The Art of Killing Trees

Definition: Blahcess – Something that is done repeatedly, without question and has gone on so long that people cannot even explain how it got started, why it’s done, and what its purpose or value is.

For a number of years I helped companies select the proper accounting and information software. The process began by interviewing personnel in every department to determine their information needs. For example in the accounting department I would determine the type of information needed for recording and reporting sales, accounts receivable, accounts payable, etc.; the extent of financial reporting necessary both internally and externally; and also any special reports that were necessary that may be unique to their company or industry.stack of paper

I would talk with the sales people, the service people, truck drivers, warehouse workers and any other person that needed information produced and transmitted to them so they could properly do their job. As a part of these conversations I would always ask how they received information, what it is they received, and was it useful or not. As I was doing this I also asked them to provide me forms they used to capture and record information that eventually would be entered into the computer system. Also I asked what they did with the multiple copies of these forms that were always inherently generated.

From these interviews, using the collection of reports, forms, spreadsheets, gathered during the process, I would flow-chart the entire accounting information system. This generated a picture of the flow of information throughout the company. This “picture” allowed me to compare what was told to me was needed with what exactly was happening. Also it identified the parts of the information processes that were inefficient and generally producing information that was neither wanted nor used. I was doing this at a time when it was general practice to produce paper reports so I found that almost every company was, as they say, killing trees.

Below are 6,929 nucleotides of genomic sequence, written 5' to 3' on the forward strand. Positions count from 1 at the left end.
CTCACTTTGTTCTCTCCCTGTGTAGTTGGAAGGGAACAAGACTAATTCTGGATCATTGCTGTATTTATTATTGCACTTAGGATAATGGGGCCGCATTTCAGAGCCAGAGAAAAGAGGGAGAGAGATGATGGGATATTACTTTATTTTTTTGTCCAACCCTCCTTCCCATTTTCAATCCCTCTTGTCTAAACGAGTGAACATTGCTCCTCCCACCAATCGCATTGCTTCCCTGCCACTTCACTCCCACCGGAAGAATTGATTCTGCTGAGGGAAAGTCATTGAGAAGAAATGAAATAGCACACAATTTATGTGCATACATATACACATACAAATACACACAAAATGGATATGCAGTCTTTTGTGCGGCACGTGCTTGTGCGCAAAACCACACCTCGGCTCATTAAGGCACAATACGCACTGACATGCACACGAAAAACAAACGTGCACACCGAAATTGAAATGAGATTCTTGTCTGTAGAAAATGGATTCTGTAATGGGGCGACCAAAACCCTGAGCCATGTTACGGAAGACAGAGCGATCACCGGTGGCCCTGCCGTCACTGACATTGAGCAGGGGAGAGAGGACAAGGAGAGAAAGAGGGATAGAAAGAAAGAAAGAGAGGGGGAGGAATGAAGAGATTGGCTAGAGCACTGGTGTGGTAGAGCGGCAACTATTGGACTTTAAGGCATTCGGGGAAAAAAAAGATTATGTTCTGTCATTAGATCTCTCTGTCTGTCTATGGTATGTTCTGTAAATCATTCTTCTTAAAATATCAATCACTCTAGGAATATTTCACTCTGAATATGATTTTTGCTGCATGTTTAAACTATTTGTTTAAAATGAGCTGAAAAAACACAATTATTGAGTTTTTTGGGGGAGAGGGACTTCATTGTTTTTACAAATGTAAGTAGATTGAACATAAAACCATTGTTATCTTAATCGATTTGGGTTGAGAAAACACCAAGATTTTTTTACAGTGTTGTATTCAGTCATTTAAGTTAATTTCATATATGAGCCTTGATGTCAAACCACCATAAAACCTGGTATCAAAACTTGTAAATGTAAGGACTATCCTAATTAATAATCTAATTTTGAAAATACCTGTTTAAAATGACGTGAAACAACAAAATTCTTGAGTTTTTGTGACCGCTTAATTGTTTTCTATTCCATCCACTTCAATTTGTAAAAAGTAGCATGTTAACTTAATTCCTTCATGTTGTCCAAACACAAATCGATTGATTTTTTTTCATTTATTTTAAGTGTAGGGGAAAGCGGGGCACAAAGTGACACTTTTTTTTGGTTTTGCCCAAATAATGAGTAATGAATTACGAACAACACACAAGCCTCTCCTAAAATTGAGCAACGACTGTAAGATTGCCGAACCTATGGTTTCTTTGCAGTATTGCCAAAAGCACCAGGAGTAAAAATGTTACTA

I remember once looking at a huge stack of reports in an accounting department and asking how they were used. The reply I received was, “I don’t know.” So I asked, “why then were they printed?” The reply was, “someone told me to.” As I begin asking people whom I believe might have some use for the information in the reports, I found that no one knew the reports existed. This is a Blahcess.

How to find Blahcesses:

  1. Start by asking why something is done – ask as many people as you can. If you can’t find anyone who can explain it, it’s a blahcess
  2. If you find people who can explain why something is done but it doesn’t make sense to you, then ask them what would happen if it were stopped. If they say “I don’t know, I never thought about it,” then you are talking to a Blahbot and wasting creative time. Go to the next person.
  3. If you receive a memo entitled “Notice to All Employees” or “Important Information-New Policy,” there is probably a blahcess hidden in it.
  4. If you regularly produce the same information and pass it on others, try omitting some of it and see if anyone complains. If you hear nothing, if was a blahcess.
Have a Great Blahless Day!


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